An astounding thing happened in October. Both retail and wholesale prices fell record amounts, after having risen record amounts in the preceding months. The why is both a testimony to the severity of this downturn and points the path to a recovery.
October’s retail Consumer Price Index fell 1 percent due an 8.6 percent plunge in energy prices, the steepest decline recorded by the Labor Dept. since records were kept in 1947, according to CBS Marketwatch. Wholesale Producer Prices plunged even further—2.8 percent—the most in 50 years.
All are signs of a deflation danger that happened to Japan in the 1990s. No one wants it. Deflation last happened during our Great Depression, which depressed wages as well as prices for several years. One month’s results do not necessarily mean it could happen in the U.S, of course. The main reason for the massive amounts of federal aid flooding the markets with money is to prevent it from happening here.
But the flood has not caused banks to begin to lend again—except for residential loans backed by Freddie Mac, Fannie Mae, FHA and VA, for all intents and purposes. There are still some super-jumbo programs available from the few savings and loan banks left with rates in the low 6 percent range (3 and 5-year fixed ARMs, that is), if they use the 1-yr MTA Treasury index.
And that is the problem. The 10-year benchmark Treasury Bond recently dove to 2.99 percent—something not seen since the 1950s. This is while the money supply has been growing in double digits—19 percent annualized just over the past 2 months. But the monies have been used to buy more Treasury bonds and bills in a flight to safety, which is like putting money under the mattress, rather than lent out to businesses and residences.
This is the big danger of deflation—money being hoarded rather than spent. In other words, the price drops were signs that consumers and manufacturers have cut back on their spending. Both retail sales and industrial production have declined 4.1 percent in a year, according to the Federal Reserve.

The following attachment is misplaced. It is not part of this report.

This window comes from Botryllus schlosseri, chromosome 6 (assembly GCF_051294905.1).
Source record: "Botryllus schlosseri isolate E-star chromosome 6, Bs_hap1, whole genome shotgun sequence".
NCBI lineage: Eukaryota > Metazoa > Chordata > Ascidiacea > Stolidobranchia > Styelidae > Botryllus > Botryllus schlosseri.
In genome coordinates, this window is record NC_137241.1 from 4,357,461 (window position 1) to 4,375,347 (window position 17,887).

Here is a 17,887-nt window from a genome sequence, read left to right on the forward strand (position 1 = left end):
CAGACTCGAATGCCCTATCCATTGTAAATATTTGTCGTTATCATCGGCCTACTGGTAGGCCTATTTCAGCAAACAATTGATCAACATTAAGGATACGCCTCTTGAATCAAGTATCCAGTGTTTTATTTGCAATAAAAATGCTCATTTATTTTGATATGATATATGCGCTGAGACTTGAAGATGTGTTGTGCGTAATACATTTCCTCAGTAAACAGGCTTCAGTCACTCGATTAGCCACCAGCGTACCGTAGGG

Nobel laureate Paul Krugman sounded the alarm once again in his New York Times column. We should not only worry about Japan’s 10-year malaise of deflation, but the similarities of the current malaise with our own Depression. It began during Herbert Hoover’s lame duck administration with the Roosevelt Administration not yet in power. We should not wait for a new administration to act when every day brings more bad news.
“The prospects for the economy look much grimmer now than they did as little as a week or two ago,” said Krugman. “Yet economic policy, rather than responding to the threat, seems to have gone on vacation…Japan’s ‘lost decade’ in the 1990s taught economists that it’s very hard to get the economy moving once expectations of inflation get too low.”
What should be done? Our government needs to get banks lending again, for starters, as Prime Minister Gordon Brown required of British banks who received government aid. Some of the $700 billion authorized by congress, for example, can subsidize lower mortgage interest rates. The historical, 30-year fixed rate should be at 4.5-5 percent when Treasury bond rates have fallen this low.
This translates to at least a 10 percent payment reduction, making mortgages much more affordable. It would get so many more home buyers into the market at a time of rising housing affordability and declining home prices.
© Harlan Green 2008